LTE is a subject that crops up regularly in our news coverage, for obvious reasons: it's the next development in mobile broadband networks that is set to bring about a raft of changes for both users and operators. Those of you in the United States can smugly bask in the knowledge that LTE is already part of your lives, but for those of us in Old Europe, it's still very much early days.
For operators, LTE gives them a whole new lease of life in terms of marketing opportunities. LTE is enabling them to launch new tariff structures and "premium" prices, sell services based on speed and not just volume, and really get a grip on inclusive value-added services such as content, security and storage services.
For consumers, LTE really is "mobile broadband" on a smartphone, tablet or laptop. 3G/HSPA+ is pretty good in terms of speed, of course, especially with dual-carrier technology, but theoretical peak speeds of 100 Mbps--and more when carrier aggregation is deployed as part of LTE Advanced deployments--are more impressive still, and could encourage subscribers to use their mobile devices more than before.
Indeed, EE published its first consumer study on LTE user behaviour this week, and found that LTE users are already using Wi-Fi hotspots and home broadband less than before because the LTE network is faster and more consistent.
Nevertheless, consumers are cautious beings, and they are not necessarily going to leap to LTE just because an operator tells them it's great. They've been through too much already, and this time they need more.
Indeed, recent comments by IHS analyst Peter Boyland suggest that subscribers may simply prefer to wait until their own operator launches LTE, rather than go to the effort of switching providers--unless an alternative offer is so tempting they feel they have no choice but to shift.
EE in the UK, for example, has almost 1 million LTE users (or it will have by the end of this year, it says), and it said two-thirds of these customers are former Orange/T-Mobile users who opted for a "4GEE" plan. That means that of the around 700,000 EE users by the end of July, about 230,000 came from rival operators. Not a huge number, then.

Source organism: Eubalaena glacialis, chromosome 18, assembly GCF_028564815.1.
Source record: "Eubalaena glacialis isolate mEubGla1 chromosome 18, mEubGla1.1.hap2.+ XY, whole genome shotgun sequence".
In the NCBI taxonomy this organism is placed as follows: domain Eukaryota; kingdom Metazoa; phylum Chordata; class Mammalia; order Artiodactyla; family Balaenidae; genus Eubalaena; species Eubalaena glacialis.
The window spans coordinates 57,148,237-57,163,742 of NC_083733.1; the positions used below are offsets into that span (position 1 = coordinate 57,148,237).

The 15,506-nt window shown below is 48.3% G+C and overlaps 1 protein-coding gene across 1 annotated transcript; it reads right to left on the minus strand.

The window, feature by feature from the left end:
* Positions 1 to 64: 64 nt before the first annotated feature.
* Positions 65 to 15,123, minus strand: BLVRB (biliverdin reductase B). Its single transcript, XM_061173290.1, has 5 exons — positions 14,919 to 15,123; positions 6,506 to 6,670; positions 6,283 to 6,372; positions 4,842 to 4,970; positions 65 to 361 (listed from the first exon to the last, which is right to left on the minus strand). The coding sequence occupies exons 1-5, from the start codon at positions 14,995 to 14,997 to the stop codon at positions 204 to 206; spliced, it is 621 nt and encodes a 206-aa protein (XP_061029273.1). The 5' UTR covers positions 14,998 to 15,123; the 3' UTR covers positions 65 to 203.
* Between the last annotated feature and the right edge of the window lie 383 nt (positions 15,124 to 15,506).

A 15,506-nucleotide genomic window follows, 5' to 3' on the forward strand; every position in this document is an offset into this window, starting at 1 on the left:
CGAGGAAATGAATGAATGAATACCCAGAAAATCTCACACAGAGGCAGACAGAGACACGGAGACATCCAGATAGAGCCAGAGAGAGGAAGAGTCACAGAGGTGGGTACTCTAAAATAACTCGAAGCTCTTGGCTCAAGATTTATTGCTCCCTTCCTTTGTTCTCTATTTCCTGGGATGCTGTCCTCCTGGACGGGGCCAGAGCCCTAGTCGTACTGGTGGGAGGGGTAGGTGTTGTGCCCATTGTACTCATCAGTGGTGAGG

I have a confession to make: I am not an LTE user. I live in France, and LTE is available here but only on a limited basis. My provider, Orange, has not yet launched LTE in my town (nor has it connected my building to its fibre network, but that's another story), and so there is little point in me subscribing to the service, although the operator sells LTE under "4G/H+" to allow for the fact that you may end up on an HSPA+ network. As things stand I have an "OK" 3G connection that often reverts to EDGE (and I repeat, EDGE is not good if you want to check emails or surf unless you are very patient]. If Orange offered LTE, I would probably buy it, especially if the plan enabled me to connect several devices and share my data allowance among them.
But have another confession: I am a bit of an Apple fangirl. I have three Apple laptops, an iPhone, several discarded iPods, and an iMac. Call me crazy, but I like iOS and I'm used to it. I also like the look of the iPhone 5 and I would like to get it, but therein lies the problem: Bouygues Telecom is currently the only network operator in France that is likely to offer LTE on the 1800 MHz network supported by iPhone 5.
So when Bouygues Telecom finally launches its LTE services in October, could that be the compelling reason to get me to switch? I will certainly be checking their plans with some interest.
Essentially, consumer choice will be increasingly dictated by far more personal aspects such as these. Devices, a choice of services as well as speeds and data volumes will all play a part in persuading users to switch--as well as price, naturally.
Vodafone and O2 in the UK are betting on content to persuade users to opt for LTE. If I were in the UK (where I am a Vodafone user), Sky Sports and Spotify would not swing it for me, for example. The iPhone 5 might, however.--Anne